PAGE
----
While academics are important, be sure to explore opportunities outside the classroom as well. The things you’ll learn outside the classroom are just as important as what you’ll learn in the classroom. Radford offers over one hundred different clubs and organizations and includes everything from athletics to asset management with SMIPO.
I worked full time while at RU, and it required a large amount of discipline on my part. Eliminate distractions and unnecessary "noise" from your life. Tell your friends that you can only see them every other Saturday for a few hours, because you are working on your degree.
Your professors and your advisor are your greatest asset at RU. In all seriousness, they are all brilliant people that want nothing but the best for you. Even if you do not have a specific question about course material, take the time to talk to them about something else. Maybe it is their research interests, ongoing projects you can participate in, or something about their professional experiences.
Your advisor and professors are great resources and fantastic people that want to help you succeed. All you have to do is reach out. I personally have had the best luck with talking to professors in person. Emails and Zoom calls were helpful as well, but in person conversations let both parties learn more about each other. A simple conversation can lead to research opportunities, information on internships and jobs, as well as letters of recommendation after graduation.
Advisors and professors can be great assets in choosing majors, discovering career paths, and being potential referrals or providing letters of reference. It is important to maintain close relationships with them because they can help you a lot down the line.
Note that professors will notice you if you take a genuine interest in a subject. Ask questions, participate, and show up to class. A unique attribute of Radford is its favorable student to faculty ratio. This gives students the unique opportunity to get into research very early in their careers. There are always active projects going on in every department and between them as well.
Keep your advisor up to date with what you are doing, and how you're managing everything. They want to see you be successful, but they can only rely on what you share with them. My advisor was very supportive and the best part is the relationship you build with them that extends past your graduation day. Build a relationship of mutual respect with your advisor.
My research advisor worked so closely with me that any time I started to feel lost or confused, after a quick zoom meeting, any obstacle that I thought was there had been removed or surmounted and I understood facets that before I hadn’t even realized existed. Though it certainly was a substantial amount of work, I found the faculty and staff of the program to be helpful well beyond my expectations. I never had an issue that a quick email or office hours meeting didn’t resolve.
My enthusiasm/interest in solving problems was the greatest contributor to my successful job search. However, enthusiasm and interest are generally not enough. It must be demonstrated by projects, papers—something tangible. That being said, I can’t stress enough how important it is to go the extra mile to research, write, or program something tangential to your interests, but outside the bounds of an academic requirement.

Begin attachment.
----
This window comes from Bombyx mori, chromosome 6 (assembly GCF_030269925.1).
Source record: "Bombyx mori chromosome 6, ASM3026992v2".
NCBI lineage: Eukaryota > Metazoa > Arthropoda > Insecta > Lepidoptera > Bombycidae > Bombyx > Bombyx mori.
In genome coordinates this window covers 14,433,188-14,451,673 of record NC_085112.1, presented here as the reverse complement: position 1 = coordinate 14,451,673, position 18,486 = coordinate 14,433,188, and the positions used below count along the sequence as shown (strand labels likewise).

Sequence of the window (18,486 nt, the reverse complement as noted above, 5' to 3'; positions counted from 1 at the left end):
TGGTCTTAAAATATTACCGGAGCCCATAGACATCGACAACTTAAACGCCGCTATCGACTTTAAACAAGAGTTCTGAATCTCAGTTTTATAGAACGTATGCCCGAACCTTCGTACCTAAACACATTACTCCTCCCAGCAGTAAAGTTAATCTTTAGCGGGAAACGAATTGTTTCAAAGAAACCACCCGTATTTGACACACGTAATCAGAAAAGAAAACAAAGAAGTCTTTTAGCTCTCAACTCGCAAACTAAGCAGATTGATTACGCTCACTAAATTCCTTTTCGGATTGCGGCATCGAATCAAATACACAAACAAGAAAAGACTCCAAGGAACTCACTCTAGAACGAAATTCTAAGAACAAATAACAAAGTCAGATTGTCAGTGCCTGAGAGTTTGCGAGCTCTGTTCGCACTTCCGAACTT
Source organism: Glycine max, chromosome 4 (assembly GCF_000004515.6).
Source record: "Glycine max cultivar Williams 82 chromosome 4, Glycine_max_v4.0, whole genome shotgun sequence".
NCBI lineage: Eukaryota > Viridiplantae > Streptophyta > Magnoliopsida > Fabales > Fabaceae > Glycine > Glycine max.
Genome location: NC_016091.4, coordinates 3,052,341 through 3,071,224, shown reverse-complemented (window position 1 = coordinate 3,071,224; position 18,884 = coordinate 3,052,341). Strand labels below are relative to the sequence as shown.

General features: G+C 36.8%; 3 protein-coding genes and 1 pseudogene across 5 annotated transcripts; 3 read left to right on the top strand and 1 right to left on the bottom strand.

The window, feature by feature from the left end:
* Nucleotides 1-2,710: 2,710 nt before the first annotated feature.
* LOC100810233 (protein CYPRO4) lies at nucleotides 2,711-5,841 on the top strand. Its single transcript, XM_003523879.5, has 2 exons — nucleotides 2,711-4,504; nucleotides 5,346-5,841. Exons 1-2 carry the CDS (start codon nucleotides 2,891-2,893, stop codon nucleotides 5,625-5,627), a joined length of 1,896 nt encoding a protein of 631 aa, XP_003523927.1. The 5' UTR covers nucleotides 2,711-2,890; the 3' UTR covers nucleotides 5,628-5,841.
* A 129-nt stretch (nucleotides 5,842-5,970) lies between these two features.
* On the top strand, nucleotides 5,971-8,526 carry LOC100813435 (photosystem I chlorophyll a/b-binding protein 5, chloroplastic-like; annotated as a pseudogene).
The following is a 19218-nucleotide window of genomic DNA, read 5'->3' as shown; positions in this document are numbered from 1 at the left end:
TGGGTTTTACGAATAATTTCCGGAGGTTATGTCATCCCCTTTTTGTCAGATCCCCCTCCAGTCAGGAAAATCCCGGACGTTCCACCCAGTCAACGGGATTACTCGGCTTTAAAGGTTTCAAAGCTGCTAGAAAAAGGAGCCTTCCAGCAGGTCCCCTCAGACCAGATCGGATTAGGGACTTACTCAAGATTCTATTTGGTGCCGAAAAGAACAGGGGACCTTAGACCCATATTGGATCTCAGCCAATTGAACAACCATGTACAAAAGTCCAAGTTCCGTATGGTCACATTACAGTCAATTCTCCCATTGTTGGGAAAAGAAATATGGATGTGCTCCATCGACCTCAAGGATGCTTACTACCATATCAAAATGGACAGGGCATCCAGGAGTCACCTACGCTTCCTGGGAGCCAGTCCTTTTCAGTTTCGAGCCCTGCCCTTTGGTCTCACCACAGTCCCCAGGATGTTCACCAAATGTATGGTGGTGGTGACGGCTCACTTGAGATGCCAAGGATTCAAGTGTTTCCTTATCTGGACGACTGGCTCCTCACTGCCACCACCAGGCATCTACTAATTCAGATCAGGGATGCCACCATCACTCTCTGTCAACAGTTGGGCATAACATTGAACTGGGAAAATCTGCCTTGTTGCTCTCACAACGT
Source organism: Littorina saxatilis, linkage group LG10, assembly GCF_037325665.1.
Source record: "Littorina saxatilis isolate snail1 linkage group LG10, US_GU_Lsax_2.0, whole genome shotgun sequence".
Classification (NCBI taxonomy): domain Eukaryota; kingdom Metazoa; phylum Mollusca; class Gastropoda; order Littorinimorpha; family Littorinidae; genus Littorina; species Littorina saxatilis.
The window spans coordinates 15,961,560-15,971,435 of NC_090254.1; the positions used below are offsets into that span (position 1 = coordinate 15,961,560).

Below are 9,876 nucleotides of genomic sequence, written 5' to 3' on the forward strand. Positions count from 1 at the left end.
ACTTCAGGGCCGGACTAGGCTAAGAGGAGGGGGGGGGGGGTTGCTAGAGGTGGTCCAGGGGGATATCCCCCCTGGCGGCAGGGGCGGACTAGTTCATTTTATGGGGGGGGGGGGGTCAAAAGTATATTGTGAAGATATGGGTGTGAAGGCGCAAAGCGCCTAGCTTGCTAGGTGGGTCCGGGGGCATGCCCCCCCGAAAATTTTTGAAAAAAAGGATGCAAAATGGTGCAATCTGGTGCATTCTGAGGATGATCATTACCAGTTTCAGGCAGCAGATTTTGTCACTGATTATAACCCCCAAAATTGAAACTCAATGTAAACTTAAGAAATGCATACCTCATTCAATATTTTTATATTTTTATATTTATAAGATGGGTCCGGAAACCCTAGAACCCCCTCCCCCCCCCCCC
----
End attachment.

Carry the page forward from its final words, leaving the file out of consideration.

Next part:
My path after graduation led to graduate school. For those pursuing education after a four-year-degree, Radford has amazing access to undergraduate research opportunities in all fields of study. Students even have the ability to do research in fields other than their declared major. For example, I worked on a couple Computational Chemistry research projects. More specifically within the Math and Statistics department, some professors require projects for their classes. These projects can be used for job and graduate school applications to show that you have the required skills for the position.
I was lucky and landed a position as a software engineer at a government contracting company outside of DC. I was able to get this job by preparation and perseverance. I applied to dozens of jobs before I found the right one, so perseverance is key. You can also never prepare TOO much for an interview!
I can regarding graduate school. For those interested in pursuing a masters/PhD or other tertiary education, Radford provides many opportunities to make one a competitive applicant. The most important is the easy access to undergraduate research. This is an invaluable tool that make an applicant much more competitive in the application process.
I find that the following factors are the most important:
a. be honest with the potential employer about who you are what you can bring to the organization.
b. be grounded, honest, and transparent as a person and that will shine through any fakery you might be trying to peddle about yourself or your ideas—that means be authentic and be original!
c. don't be afraid to "reach" for things you want. It will set you apart in a sea of applicants.
In my opinion, an ethic of hard work and authentic originality are the two most important qualities a university program can draw out in a student, and mathematics is uniquely positioned to do this—perhaps—better than many other majors.